College of Humanities and Social Sciences continues lecture series on violence and inequality

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Anthropology professor John Patton, Ph.D., presented “Social Inequality and Violence: Lessons Learned from the Study of ‘Egalitarian’ Societies,” as part of a College of Humanities and Social Sciences lecture series. He talked about his research on the social hierarchies in certain tribal groups in Ecuador, from which he drew parallels to American society. (Daily Titan / Rudy Chinchilla)
Anthropology professor John Patton, Ph.D., presented “Social Inequality and Violence: Lessons Learned from the Study of ‘Egalitarian’ Societies,” as part of a College of Humanities and Social Sciences lecture series. He talked about his research on the social hierarchies in certain tribal groups in Ecuador, from which he drew parallels to American society.
(Daily Titan / Rudy Chinchilla)
The Cal State Fullerton College of Humanities and Social Sciences continued its lecture series on inequality and violence Monday afternoon with talks on how different societies treat people due to gender.

Anthropology professor John Patton, Ph.D., presented “Social Inequality and Violence: Lessons Learned from the Study of ‘Egalitarian’ Societies,” while Devon Thacker Thomas, Ph.D., from the Department of Sociology, presented “Separate and Not Equal: A Consideration of Violence Against Women.”

“Humans, including egalitarian societies, are described as being obsessed with social ranking,” Patton said.

Dominant hierarchies are established through violent interaction and are maintained with the threat of violence, Patton said.

Patton spoke about the hierarchies in two groups that live in the remote Amazon villages of Conambo, Ecuador: the Achuar and the Quichua.

Patton studied the Conambo communities for over two decades and presented data that he collected last summer.

“In societies where people are having a hard time making a living, a lot of the violence is focused on protecting resources,” he said. “In this society, resources are taken care of.”

However, he said that Conambo is known for its extremely high level of violence — the second-highest homicide rates recorded for a society.

“This is an area where shrunken heads come from. Head-taking for status is part of the society,” Patton said. “In the recent past, if you were male in this society, flip a coin; that’s the odds of you getting through your life a victim of homicide or not.”

Patton said that physicality and the capacity for violence are the strongest contributors to men’s status in Conambo societies, while communications skills were the most important for women.

Patton drew parallels from his findings to American society. While presidential elections don’t involve candidates physically fighting each other, men who seem stronger and physically formidable are more likely to be elected, Patton said.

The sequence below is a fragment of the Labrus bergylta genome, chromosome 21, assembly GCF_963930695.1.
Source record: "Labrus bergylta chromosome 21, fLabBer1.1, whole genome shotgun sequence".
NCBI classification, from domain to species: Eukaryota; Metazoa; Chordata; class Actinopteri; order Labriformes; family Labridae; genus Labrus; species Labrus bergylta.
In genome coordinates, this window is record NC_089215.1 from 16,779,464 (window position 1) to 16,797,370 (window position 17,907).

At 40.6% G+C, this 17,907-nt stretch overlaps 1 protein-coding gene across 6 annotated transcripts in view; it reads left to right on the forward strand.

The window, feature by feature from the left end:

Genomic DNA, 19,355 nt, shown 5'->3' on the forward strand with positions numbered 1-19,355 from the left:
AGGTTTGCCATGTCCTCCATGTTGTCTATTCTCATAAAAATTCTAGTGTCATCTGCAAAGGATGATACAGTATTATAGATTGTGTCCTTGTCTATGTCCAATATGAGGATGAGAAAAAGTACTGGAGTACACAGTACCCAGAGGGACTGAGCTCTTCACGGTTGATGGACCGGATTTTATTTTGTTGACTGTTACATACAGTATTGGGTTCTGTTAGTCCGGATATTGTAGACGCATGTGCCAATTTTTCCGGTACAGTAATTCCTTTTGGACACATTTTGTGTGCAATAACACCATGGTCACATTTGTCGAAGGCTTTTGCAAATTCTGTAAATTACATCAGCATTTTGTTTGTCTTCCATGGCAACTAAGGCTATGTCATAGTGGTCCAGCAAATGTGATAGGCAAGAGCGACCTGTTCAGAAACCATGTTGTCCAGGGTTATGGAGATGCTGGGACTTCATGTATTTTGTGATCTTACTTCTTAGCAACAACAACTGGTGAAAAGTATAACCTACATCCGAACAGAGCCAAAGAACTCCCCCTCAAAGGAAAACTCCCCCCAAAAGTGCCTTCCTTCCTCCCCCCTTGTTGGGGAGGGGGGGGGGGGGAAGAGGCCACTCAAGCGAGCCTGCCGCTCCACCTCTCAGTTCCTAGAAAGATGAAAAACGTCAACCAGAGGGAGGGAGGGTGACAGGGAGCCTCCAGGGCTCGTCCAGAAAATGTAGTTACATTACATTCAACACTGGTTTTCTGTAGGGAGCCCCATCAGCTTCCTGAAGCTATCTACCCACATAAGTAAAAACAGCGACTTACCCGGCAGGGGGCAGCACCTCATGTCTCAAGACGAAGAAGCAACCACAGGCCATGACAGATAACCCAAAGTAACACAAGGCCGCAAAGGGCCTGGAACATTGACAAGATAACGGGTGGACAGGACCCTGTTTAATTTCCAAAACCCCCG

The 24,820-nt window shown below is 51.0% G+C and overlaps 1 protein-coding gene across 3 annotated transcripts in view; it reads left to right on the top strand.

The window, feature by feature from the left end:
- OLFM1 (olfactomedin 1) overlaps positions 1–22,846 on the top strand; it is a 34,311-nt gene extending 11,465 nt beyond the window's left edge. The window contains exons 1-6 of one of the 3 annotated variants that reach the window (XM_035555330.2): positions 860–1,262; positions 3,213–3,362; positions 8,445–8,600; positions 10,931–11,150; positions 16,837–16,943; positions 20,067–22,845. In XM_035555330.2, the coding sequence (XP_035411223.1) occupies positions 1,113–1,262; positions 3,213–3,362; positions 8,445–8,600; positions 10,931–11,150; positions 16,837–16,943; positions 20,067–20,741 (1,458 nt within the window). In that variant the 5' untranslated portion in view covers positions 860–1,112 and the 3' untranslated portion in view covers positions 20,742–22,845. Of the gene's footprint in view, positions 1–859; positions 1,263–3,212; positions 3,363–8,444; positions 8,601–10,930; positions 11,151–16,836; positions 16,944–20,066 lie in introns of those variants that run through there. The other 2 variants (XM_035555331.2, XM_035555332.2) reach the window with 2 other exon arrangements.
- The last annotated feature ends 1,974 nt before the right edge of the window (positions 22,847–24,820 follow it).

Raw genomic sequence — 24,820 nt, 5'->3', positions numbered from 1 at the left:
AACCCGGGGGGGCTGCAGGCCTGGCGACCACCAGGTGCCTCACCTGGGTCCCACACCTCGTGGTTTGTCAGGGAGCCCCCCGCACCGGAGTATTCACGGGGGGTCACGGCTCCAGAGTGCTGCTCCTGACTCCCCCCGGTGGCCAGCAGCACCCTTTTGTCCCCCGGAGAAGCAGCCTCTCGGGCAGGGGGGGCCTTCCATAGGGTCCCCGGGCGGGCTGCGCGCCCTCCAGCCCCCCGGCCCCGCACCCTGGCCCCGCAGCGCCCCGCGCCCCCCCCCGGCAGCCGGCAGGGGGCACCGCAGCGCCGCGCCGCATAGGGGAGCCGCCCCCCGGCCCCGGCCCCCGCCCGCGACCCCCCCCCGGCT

Patton ended with the idea that in egalitarian societies everyone has an equal opportunity to climb the ladder, but there is still inequality.

“When inequality increases, the perception that the system is unfair also increases,” he said.
Thacker Thomas focused her portion of the lecture on violence against women.

There are thousands of survivors of violence every day in the United States who seek help in anti-violence programs such as emergency shelters, transitional living facilities or counseling, Thacker Thomas said.

However, she said that she continually hears the claim that all women have similar situations solely because they are women. Policies and programs aimed at helping victims often ignore other demographic factors such as language, social status, race or gender identification.

“That’s not only erroneous, but really problematic,” she said. “What we do see happening is this one-size-fits-all approach that is supposed to take care of all women, all individuals who experience intimate partner violence or gendered violence.”

This failure to account for intersectional experiences affects women’s experiences regarding violence and the outcomes they expect after trying to get help, Thacker Thomas said. The fact that some women have privilege over others reveals that some women’s experiences are prioritized over others’. Other women are made to feel less deserving because their experiences are perceived as not legitimate.

Immigrant women are more vulnerable to violence because they often face unique barriers to obtaining services, such as protection by law enforcement and domestic violence programming, Thacker Thomas said.

Women may not seek help because of various factors, such as economic resource deprivation, or the risk of shame, she said. These come about because of different cultural expectations and norms.

“If we don’t account for these things, then we’re going to see certain groups of women continue to be subjugated and oppressed and experience violence,” Thacker Thomas said.

Anthropology professor Brenda Bowser, Ph.D., who attended the event, said that students should take what they learn from the lecture and use it for good.

“I think that those are really important issues and we need to talk about them a lot more,” Bowser said. “We need more opportunities to have these conversations across disciplines.”

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